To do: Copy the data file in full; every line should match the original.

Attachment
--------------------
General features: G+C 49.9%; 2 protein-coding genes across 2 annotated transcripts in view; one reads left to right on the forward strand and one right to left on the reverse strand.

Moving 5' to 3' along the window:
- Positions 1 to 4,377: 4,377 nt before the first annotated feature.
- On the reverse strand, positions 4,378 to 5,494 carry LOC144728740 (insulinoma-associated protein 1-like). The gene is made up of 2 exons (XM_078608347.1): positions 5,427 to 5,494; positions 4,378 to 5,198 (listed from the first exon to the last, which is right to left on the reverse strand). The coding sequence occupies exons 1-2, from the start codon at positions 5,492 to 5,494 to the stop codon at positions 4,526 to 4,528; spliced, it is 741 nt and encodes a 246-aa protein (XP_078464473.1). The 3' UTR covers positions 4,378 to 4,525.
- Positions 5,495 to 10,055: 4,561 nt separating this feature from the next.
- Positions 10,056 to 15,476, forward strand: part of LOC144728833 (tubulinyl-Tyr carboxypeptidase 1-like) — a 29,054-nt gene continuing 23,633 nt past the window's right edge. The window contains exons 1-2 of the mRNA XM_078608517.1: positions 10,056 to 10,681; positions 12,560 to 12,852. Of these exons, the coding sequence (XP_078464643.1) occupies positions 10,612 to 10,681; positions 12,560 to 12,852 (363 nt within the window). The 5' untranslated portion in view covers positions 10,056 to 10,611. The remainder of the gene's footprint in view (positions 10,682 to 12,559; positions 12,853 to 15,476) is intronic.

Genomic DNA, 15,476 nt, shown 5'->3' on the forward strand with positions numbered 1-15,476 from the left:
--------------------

General features: G+C 49.9%; 2 protein-coding genes across 2 annotated transcripts in view; one reads left to right on the forward strand and one right to left on the reverse strand.

Moving 5' to 3' along the window:
- Positions 1 to 4,377: 4,377 nt before the first annotated feature.
- On the reverse strand, positions 4,378 to 5,494 carry LOC144728740 (insulinoma-associated protein 1-like). The gene is made up of 2 exons (XM_078608347.1): positions 5,427 to 5,494; positions 4,378 to 5,198 (listed from the first exon to the last, which is right to left on the reverse strand). The coding sequence occupies exons 1-2, from the start codon at positions 5,492 to 5,494 to the stop codon at positions 4,526 to 4,528; spliced, it is 741 nt and encodes a 246-aa protein (XP_078464473.1). The 3' UTR covers positions 4,378 to 4,525.
- Positions 5,495 to 10,055: 4,561 nt separating this feature from the next.
- Positions 10,056 to 15,476, forward strand: part of LOC144728833 (tubulinyl-Tyr carboxypeptidase 1-like) — a 29,054-nt gene continuing 23,633 nt past the window's right edge. The window contains exons 1-2 of the mRNA XM_078608517.1: positions 10,056 to 10,681; positions 12,560 to 12,852. Of these exons, the coding sequence (XP_078464643.1) occupies positions 10,612 to 10,681; positions 12,560 to 12,852 (363 nt within the window). The 5' untranslated portion in view covers positions 10,056 to 10,611. The remainder of the gene's footprint in view (positions 10,682 to 12,559; positions 12,853 to 15,476) is intronic.

Genomic DNA, 15,476 nt, shown 5'->3' on the forward strand with positions numbered 1-15,476 from the left: